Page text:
Take the 2-minute tour ×
Stack Overflow is a question and answer site for professional and enthusiast programmers. It's 100% free, no registration required.

I don't recall when the recursive search '-R' command line switch was introduced in grep, but now I can't imagine life without it.

Its only problem is that if any directory in the recursion doesn't have a match for the filename wildcard, grep -R will stop and will fail to report the directories and files that do produce positive search results.

For example:

  grep -R skeleton_app *.xml

Will report only

AndroidManifest.xml:    <application android:label="@string/skeleton_app">


  grep -R skeleton_app *

Will report all:

AndroidManifest.xml:    <application android:label="@string/skeleton_app">
Binary file bin/classes.dex matches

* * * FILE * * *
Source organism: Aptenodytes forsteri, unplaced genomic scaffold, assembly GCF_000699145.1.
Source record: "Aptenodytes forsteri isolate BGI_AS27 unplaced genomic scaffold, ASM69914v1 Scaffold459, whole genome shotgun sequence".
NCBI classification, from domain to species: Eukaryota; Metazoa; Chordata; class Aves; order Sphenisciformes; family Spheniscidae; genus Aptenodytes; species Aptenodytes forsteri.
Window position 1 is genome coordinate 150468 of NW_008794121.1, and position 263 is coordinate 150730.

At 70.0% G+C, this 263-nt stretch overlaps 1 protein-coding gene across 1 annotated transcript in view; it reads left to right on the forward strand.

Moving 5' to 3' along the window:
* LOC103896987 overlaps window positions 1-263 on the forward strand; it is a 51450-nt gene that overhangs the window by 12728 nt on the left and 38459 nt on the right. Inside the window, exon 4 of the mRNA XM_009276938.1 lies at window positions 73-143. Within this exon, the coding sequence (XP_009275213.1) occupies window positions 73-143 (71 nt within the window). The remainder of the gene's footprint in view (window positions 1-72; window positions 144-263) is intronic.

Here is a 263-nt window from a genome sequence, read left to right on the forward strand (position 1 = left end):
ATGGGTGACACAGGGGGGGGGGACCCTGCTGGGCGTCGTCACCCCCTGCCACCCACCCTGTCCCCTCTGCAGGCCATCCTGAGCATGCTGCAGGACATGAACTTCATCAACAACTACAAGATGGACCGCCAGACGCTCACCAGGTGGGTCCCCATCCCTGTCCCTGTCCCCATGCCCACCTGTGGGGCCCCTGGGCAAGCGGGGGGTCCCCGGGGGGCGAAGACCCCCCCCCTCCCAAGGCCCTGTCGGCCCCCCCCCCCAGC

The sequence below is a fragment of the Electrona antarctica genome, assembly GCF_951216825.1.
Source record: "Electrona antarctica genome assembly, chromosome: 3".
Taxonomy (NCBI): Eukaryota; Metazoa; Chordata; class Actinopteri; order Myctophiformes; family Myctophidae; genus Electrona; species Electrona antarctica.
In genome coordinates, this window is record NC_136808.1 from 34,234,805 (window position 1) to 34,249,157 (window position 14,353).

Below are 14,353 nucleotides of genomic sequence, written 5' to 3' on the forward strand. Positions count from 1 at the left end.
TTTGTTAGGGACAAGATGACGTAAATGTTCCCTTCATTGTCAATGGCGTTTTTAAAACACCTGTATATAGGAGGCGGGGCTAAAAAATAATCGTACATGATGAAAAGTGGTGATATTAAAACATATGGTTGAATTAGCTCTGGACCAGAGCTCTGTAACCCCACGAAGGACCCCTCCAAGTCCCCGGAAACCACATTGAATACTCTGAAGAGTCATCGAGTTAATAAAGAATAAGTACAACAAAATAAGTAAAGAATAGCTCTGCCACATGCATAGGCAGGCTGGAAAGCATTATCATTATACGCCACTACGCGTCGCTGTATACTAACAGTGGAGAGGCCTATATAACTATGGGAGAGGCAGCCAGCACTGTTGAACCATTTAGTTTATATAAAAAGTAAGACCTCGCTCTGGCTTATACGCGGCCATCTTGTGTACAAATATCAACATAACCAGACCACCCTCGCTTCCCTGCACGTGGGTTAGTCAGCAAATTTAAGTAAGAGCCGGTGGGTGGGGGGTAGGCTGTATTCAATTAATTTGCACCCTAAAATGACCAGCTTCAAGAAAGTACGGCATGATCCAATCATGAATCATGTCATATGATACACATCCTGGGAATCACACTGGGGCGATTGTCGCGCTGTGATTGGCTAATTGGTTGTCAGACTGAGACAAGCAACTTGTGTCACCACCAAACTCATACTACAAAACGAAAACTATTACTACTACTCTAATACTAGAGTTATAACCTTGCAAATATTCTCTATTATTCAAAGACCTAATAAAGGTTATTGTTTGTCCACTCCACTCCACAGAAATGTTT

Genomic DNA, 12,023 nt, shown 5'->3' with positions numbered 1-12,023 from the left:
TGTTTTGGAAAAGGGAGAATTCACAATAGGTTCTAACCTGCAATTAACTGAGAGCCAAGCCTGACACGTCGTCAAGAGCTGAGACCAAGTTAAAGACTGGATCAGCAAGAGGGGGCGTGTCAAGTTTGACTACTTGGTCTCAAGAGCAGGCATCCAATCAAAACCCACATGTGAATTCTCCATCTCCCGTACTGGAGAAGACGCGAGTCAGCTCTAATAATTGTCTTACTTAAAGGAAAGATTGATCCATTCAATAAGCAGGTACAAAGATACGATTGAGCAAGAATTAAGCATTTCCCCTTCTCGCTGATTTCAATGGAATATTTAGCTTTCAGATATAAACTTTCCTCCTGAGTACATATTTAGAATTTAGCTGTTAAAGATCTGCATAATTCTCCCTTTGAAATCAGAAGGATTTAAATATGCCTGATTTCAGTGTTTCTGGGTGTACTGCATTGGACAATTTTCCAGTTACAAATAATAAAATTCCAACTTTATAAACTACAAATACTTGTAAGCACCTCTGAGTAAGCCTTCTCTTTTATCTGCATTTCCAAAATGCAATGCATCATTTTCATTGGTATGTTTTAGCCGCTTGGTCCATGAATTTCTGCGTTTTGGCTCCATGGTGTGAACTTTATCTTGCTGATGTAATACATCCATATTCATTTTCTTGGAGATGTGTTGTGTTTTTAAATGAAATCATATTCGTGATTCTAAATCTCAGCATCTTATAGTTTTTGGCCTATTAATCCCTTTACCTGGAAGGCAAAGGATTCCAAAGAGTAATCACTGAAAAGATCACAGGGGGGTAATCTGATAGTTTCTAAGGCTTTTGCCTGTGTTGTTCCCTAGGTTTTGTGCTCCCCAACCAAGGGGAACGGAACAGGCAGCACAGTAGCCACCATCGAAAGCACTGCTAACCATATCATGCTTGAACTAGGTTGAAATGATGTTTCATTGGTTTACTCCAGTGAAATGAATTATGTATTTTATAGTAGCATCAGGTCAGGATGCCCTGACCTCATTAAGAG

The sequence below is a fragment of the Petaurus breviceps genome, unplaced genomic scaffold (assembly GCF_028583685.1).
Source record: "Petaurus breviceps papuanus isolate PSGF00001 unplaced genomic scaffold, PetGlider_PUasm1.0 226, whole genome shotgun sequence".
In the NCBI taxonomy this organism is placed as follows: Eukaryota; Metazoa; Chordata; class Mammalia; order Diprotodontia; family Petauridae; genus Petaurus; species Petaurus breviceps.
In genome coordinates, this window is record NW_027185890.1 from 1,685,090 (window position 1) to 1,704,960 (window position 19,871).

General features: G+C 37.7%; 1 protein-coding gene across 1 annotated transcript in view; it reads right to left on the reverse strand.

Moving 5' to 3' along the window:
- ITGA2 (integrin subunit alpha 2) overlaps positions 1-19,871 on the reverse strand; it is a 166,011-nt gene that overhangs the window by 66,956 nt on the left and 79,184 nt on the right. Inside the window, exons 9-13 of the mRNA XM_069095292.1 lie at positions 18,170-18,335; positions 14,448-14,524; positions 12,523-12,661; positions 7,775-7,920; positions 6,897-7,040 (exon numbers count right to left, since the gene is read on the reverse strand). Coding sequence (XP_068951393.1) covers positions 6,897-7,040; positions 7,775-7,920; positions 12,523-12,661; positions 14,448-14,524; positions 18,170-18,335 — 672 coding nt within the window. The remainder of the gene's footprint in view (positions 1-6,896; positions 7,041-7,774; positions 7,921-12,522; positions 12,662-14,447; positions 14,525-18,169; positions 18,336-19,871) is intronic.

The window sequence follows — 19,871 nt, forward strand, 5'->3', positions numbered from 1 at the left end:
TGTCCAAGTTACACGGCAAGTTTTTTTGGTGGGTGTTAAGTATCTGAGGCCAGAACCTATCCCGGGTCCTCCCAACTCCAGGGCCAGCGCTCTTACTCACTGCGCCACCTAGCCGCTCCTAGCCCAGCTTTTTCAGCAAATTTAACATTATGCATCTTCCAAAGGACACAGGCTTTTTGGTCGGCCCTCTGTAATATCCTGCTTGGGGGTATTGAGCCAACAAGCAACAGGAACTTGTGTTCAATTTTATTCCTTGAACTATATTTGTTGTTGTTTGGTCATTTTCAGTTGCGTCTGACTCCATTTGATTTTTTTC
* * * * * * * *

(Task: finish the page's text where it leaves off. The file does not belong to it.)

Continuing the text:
Binary file bin/com/example/android/skeletonapp/R$string.class matches
gen/com/example/android/skeletonapp/R.java:        public static final int skeleton_app=0x7f050000;
res/values/strings.xml:    <string name="skeleton_app">Understanding Intents</string>

My question: Is there a way to tell 'grep -R' not to stop on filename mismatch?

share|improve this question

2 Answers 2

up vote 12 down vote accepted


grep -R --include '*.xml' skeleton_app .
share|improve this answer
Your answer works beautifully. Thank you! –  Android Eve Feb 23 '11 at 18:08
Thanks – and to search for a phrase, just add quotes, for example: grep -r -include "index.html" "using Grunt to generate" . –  Sam Dutton Dec 10 '14 at 13:28

Use find in addition to grep.

$ find ./ -name "*.txp" -exec grep "string" '{}' \; -print
share|improve this answer
Thanks but your method loses the filenames preceding the line numbers (when -n is used). Besides, this not really telling grep but rather passing to grep. Thus, @yan's answer is the accepted. :) –  Android Eve Feb 23 '11 at 18:11

Your Answer


By posting your answer, you agree to the privacy policy and terms of service.

Not the answer you're looking for? Browse other questions tagged or ask your own question.